Instead, I became a cartoonist, and my adventures mostly revolve around meeting deadlines. My arch-nemesis is my cat, who always wants to be in my lap when I'm working. I don't get to save the world, but I get to make stories myself, like Vesper's creator, Lloyd Alexander. So that's a pretty good trade off. (I'd still like to join the X-men, though.)"

- Faith Erin Hicks
Faith is the author of Nothing Can Possibly Go Wrong and the Eisner Award-winning The Adventures of Superhero Girl.

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17. Britt Wilson on Charlie and the Chocolate Factory


“I guess if I had to choose from so many favorites, it would have to Charlie and the Chocolate Factory by Roald Dahl illustrated by Joseph Schindelman. My Dad read this book to me and my little brother a chapter or two a night, over and over and over. He must have been so sick of it, but there was something about those tight, squirrelly little black and white illustrations. Plus, I think you really can't go wrong with my sweet tooth and a story set in a candy factory. I'm expecting my own child this spring, and despite multiple readings, my copy is still almost pristine. I can't wait to curl up in a chair and read it to my own son or daughter. I don't mind at all if I have to read it over and over and over."

- Britt Wilson
Britt is the author of Cat Dad, King of the Goblins.

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18. Ben Hatke on Rotten Island


"It's hard to pick favorites, but one of the picture books I loved most growing up was Rotten Island by William Steig. It's about an island that is the worst place you can imagine. It has volcanoes that spout lava AND poisoned arrows AND double-headed toads. The island is also full of an endless variety of creatures (some had wheels for legs!) that delight in being bad. The island is thrown into chaos one day when a flower grows there.

I loved it for many reasons, but one reason it was so special to me was that I didn't have a copy of my own. It was at a friend’s house and every time I went over there I would try to sneak away with the book for a few minutes.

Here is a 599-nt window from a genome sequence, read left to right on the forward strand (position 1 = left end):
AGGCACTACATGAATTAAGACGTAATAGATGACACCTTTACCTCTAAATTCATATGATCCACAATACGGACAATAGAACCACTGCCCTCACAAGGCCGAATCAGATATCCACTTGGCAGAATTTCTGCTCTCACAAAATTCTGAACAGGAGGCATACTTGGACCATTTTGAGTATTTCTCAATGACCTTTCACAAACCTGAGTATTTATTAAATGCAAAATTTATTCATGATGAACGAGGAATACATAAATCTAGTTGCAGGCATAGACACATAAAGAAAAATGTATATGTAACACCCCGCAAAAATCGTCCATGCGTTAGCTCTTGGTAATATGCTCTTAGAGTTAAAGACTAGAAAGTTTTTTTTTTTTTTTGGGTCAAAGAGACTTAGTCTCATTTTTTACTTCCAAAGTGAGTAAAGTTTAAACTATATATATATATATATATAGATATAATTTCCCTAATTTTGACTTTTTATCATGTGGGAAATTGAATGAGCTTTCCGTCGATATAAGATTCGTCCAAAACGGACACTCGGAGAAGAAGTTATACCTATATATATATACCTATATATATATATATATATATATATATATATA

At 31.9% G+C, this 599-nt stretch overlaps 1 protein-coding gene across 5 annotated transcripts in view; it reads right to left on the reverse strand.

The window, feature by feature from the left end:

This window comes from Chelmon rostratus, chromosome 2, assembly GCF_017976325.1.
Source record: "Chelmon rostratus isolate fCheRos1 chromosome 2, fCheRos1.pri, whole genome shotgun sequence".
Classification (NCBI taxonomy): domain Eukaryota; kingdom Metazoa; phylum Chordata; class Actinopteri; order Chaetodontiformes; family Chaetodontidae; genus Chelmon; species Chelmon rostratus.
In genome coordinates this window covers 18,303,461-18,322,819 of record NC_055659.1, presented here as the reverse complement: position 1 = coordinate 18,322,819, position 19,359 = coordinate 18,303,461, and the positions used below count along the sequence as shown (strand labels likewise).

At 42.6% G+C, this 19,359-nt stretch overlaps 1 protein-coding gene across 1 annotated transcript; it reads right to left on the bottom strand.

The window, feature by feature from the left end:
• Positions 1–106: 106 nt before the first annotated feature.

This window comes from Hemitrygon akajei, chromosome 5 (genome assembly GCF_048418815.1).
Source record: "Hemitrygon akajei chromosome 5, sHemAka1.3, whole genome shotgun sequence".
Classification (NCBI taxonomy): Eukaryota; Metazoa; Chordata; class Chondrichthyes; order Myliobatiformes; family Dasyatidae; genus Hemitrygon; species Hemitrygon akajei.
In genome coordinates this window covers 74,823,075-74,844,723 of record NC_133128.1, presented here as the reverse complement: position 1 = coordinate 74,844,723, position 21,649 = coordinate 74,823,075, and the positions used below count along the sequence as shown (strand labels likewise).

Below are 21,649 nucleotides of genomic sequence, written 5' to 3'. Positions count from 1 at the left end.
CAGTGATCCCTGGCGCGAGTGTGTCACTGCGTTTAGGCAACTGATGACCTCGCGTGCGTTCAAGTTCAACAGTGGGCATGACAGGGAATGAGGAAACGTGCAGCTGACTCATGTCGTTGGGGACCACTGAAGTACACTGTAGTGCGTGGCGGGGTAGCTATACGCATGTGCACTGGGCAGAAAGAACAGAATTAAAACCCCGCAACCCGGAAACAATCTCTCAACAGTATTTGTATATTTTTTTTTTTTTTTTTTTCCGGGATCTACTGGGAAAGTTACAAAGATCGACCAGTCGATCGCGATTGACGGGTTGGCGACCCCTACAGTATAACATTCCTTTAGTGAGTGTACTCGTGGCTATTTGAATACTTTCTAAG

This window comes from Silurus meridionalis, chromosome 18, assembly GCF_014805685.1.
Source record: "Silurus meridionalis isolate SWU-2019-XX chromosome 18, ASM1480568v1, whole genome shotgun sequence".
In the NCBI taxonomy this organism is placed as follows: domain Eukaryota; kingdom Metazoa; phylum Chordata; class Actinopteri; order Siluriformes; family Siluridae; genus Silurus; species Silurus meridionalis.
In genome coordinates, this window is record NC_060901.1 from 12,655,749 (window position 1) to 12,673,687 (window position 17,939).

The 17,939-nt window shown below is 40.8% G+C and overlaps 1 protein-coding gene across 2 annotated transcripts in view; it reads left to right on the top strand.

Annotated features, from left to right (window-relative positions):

The story was also, in my mind, a heartbreaking tragedy. The book explicitly says that the creatures 'loved their rotten life,' but in the end the creatures are driven mad by the flowers and they all kill each other and the island becomes a beautiful paradise. But all those wonderful monsters, who had been so happy being rotten, are gone."

- Ben Hatke
Ben is the author of the New York Times bestselling Zita the Spacegirl and the upcoming Little Robot.

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19. Aron Nels Steinke on The Snowy Day


"The Snowy Day by Ezra Jack Keats immediately burrowed its way to my heart the first time it was read to me as a young child. I have memories of red-suited Peter, with his pointy red hat and mittens, smacking the snow covered tree along with my own early memories of playing in the snow intertwined. They're inseparable. The book captures the magic and transformative power of snow on a child's landscape like no other book I've ever read. The illustrations are at the same time bold, expressive, and deceptively simple. The Snowy Day is a masterpiece and will always be closest to my heart."

- Aron Nels Steinke
Aron is the co-author of The Zoo Box.

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20. Kazu Kibuishi on The Caboose Who Got Loose

"This is an incredibly difficult question to answer! Thankfully, there is one book that I read as a kid that I not only loved, but it also inspired me to draw, so I think I have to choose it. That one book is The Caboose Who Got Loose by Bill Peet.

When I was just beginning to learn how to draw and write stories, The Caboose Who Got Loose by Bill Peet, Garfield by Jim Davis, and the cartoons of Mort Drucker in MAD Magazine were my biggest influences, and it’s amazing to see how much of those influences appear in the work I do today. As a kid, I was obsessed with finding ways to draw things that looked like they could jump off the page, and it was mostly Bill Peet and Mort Drucker's work that really showed me how immersive cartoons can be. I still see images of Katy Caboose in my head when I draw trains and vehicles. These days I read Bill Peet books to my son, who absolutely loves them!"

- Kazu Kibuishi
Kazu is the author of the New York Times bestselling graphic novel series Amulet.

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21. David Gallaher on Bridge to Terabithia